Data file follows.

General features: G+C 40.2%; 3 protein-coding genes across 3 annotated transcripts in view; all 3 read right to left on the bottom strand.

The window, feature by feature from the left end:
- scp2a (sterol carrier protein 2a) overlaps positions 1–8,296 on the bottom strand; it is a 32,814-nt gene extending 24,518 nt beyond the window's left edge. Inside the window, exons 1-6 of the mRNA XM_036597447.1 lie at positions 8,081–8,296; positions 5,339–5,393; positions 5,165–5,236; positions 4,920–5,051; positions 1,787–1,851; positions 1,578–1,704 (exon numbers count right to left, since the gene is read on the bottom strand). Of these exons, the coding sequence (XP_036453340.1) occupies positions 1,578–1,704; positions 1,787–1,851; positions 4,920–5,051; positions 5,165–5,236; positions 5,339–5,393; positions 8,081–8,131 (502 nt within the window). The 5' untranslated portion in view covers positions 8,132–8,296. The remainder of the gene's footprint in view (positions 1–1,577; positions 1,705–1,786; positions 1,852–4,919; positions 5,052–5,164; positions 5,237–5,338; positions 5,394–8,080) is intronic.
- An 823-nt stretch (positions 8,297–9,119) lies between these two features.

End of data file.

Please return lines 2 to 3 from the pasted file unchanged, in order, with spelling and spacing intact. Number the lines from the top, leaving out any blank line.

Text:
The window, feature by feature from the left end:
- scp2a (sterol carrier protein 2a) overlaps positions 1–8,296 on the bottom strand; it is a 32,814-nt gene extending 24,518 nt beyond the window's left edge. Inside the window, exons 1-6 of the mRNA XM_036597447.1 lie at positions 8,081–8,296; positions 5,339–5,393; positions 5,165–5,236; positions 4,920–5,051; positions 1,787–1,851; positions 1,578–1,704 (exon numbers count right to left, since the gene is read on the bottom strand). Of these exons, the coding sequence (XP_036453340.1) occupies positions 1,578–1,704; positions 1,787–1,851; positions 4,920–5,051; positions 5,165–5,236; positions 5,339–5,393; positions 8,081–8,131 (502 nt within the window). The 5' untranslated portion in view covers positions 8,132–8,296. The remainder of the gene's footprint in view (positions 1–1,577; positions 1,705–1,786; positions 1,852–4,919; positions 5,052–5,164; positions 5,237–5,338; positions 5,394–8,080) is intronic.